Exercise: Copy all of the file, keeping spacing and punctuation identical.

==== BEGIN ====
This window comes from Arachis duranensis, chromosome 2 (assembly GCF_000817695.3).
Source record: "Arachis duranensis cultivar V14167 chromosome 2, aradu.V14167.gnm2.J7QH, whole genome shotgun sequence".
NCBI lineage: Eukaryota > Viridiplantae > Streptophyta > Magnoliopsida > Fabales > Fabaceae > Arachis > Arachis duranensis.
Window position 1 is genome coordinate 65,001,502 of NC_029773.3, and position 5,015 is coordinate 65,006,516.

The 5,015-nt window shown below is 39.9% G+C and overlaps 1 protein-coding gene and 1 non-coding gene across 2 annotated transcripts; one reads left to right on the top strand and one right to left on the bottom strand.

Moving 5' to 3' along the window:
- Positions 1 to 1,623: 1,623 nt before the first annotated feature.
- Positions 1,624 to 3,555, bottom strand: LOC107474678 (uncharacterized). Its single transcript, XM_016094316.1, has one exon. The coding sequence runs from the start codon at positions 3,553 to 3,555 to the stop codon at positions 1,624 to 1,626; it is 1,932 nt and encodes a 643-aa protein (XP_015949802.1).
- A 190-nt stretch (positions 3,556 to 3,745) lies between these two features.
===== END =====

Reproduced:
This window comes from Arachis duranensis, chromosome 2 (assembly GCF_000817695.3).
Source record: "Arachis duranensis cultivar V14167 chromosome 2, aradu.V14167.gnm2.J7QH, whole genome shotgun sequence".
NCBI lineage: Eukaryota > Viridiplantae > Streptophyta > Magnoliopsida > Fabales > Fabaceae > Arachis > Arachis duranensis.
Window position 1 is genome coordinate 65,001,502 of NC_029773.3, and position 5,015 is coordinate 65,006,516.

The 5,015-nt window shown below is 39.9% G+C and overlaps 1 protein-coding gene and 1 non-coding gene across 2 annotated transcripts; one reads left to right on the top strand and one right to left on the bottom strand.

Moving 5' to 3' along the window:
- Positions 1 to 1,623: 1,623 nt before the first annotated feature.
- Positions 1,624 to 3,555, bottom strand: LOC107474678 (uncharacterized). Its single transcript, XM_016094316.1, has one exon. The coding sequence runs from the start codon at positions 3,553 to 3,555 to the stop codon at positions 1,624 to 1,626; it is 1,932 nt and encodes a 643-aa protein (XP_015949802.1).
- A 190-nt stretch (positions 3,556 to 3,745) lies between these two features.